DoorDash isn’t only making it easier for foodies to get food delivered directly to their door, the food delivery company is offering space for chefs and restaurateur looking to test delivery-only concepts.
DoorDash has a 2,000 square foot-food commissary in Silicon Valley equipped with four kitchens that are being offered up as virtual restaurant space.
The company’s kitchens are perfect for restaurateurs looking to experiment with concepts that don’t have a traditional restaurant storefront and dining room.
Virtual restaurants offer strictly online delivery. These concepts are on the rise as delivery becomes more popular with today’s consumer.
Kitava, formerly known as Mealmade is an on-demand virtual restaurant has gained traction in the San Francisco area. This virtual restaurant has made a name for itself by delivering healthy, made-to-order meals that are often are organic, paleo, and gluten-free. The meals are sold as at an affordable price point.
Virtual restaurants are kind of like the modern-day food truck. They have less overhead due to the costs saved from not hiring as much staff and not having to pay as much for prime real estate.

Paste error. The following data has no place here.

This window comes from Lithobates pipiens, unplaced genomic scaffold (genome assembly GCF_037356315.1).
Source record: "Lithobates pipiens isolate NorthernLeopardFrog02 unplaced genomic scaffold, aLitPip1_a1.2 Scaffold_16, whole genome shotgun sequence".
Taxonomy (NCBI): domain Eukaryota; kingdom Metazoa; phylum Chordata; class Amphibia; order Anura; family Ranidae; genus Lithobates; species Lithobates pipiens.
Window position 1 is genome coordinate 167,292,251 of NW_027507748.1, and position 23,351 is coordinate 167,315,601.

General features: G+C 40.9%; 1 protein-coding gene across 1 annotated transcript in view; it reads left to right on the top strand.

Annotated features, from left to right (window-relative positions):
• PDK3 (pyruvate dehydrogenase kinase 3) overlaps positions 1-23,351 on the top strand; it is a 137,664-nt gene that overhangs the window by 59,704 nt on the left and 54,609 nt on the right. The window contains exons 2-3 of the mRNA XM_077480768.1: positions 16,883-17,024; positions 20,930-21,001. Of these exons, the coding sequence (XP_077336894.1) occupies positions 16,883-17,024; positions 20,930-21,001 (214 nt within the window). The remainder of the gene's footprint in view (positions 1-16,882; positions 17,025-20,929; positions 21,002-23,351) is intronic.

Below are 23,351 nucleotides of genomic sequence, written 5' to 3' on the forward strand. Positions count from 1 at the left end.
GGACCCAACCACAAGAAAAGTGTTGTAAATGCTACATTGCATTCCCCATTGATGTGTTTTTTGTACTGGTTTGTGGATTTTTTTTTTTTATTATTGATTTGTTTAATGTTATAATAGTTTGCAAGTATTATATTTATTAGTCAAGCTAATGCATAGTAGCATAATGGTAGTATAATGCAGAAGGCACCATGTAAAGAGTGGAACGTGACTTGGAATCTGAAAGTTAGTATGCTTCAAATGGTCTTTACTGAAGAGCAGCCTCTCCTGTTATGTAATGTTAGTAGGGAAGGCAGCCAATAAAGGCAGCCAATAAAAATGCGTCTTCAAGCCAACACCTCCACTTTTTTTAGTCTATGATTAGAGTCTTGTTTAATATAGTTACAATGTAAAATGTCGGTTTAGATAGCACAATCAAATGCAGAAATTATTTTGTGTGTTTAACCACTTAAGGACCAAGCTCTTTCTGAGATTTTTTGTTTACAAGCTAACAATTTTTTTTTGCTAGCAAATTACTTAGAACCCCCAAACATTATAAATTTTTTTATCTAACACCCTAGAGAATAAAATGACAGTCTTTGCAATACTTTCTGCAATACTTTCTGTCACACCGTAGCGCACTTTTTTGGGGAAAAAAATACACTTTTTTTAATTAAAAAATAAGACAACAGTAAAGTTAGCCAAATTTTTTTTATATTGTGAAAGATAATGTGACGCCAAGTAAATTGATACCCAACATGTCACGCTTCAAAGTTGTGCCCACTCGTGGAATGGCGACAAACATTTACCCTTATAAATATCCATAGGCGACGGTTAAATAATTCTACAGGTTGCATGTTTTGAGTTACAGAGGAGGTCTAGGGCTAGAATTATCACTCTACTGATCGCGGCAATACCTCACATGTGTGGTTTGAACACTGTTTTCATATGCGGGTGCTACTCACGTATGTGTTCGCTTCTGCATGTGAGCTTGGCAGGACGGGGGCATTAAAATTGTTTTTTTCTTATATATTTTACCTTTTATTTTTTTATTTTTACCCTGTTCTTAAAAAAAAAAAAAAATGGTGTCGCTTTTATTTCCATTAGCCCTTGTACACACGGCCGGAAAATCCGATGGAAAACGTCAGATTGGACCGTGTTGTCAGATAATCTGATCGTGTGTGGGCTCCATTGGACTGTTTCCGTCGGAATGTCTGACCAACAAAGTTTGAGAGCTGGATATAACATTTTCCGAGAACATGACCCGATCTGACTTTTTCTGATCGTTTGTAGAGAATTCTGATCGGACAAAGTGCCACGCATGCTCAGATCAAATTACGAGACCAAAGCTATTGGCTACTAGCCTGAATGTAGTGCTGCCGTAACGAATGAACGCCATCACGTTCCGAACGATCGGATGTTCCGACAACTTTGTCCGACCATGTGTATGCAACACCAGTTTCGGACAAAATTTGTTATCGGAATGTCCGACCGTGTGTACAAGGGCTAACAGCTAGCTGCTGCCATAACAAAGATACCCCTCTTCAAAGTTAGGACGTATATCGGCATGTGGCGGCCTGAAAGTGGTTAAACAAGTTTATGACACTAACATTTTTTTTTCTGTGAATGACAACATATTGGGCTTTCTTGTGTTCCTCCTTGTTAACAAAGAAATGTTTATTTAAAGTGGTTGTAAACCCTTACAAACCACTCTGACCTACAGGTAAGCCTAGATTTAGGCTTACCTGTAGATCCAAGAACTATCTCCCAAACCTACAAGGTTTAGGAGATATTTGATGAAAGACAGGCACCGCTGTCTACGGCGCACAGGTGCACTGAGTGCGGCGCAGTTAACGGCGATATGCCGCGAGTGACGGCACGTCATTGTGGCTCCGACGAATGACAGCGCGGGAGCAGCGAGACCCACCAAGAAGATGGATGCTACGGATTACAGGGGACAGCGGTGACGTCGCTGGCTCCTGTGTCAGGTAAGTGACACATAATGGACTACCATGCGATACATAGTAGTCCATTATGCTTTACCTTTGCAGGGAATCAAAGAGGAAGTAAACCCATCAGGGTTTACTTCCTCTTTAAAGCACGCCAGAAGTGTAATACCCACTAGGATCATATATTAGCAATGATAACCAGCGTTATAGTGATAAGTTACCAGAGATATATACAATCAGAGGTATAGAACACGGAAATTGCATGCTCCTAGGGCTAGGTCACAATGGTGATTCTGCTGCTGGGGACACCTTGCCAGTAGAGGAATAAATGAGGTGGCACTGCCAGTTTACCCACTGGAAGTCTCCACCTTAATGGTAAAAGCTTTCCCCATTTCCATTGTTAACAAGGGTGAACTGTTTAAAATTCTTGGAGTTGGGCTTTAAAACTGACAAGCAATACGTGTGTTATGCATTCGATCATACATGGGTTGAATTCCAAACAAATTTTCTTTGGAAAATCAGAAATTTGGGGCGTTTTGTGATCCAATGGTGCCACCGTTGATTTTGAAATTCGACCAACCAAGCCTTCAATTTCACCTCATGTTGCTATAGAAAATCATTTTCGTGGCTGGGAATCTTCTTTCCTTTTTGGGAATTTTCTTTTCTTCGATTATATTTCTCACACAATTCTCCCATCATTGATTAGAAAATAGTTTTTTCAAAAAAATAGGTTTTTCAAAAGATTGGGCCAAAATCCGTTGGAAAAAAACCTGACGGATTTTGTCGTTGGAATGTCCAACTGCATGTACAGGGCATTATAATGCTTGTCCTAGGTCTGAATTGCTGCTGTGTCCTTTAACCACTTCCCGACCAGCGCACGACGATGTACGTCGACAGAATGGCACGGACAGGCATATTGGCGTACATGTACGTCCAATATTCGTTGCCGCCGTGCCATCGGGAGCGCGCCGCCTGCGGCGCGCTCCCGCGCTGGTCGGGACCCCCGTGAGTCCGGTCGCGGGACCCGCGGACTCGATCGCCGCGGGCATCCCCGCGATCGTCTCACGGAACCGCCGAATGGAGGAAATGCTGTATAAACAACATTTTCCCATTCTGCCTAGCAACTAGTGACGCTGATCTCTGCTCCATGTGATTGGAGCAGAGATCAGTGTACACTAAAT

But, there are still the many risks that goes along with opening a brand new food concept. DoorDash Kitchens alleviates some of these risks for the operator.
Ben Seabury is one of the first restaurateurs to sign up for a DoorDash Kitchen. Seabury operators six successful traditional restaurants, but wanted to test a delivery-only concept.
“I jumped at the opportunity to kill two birds with one stone,” said Seabury to "Reuters." 20 percent of sales are delivery orders at his traditional concepts, so he sees major potential in the delivery-only model.
“The landscape of dining in America is changing,” said Seabury.
The operators that use the DoorDash Kitchens, also then use DoorDash to facilitate the delivery of the meals. The rent of the kitchen is based on percentage of gross sales.
Read more about the DoorDash Kitchens from "Reuters" now.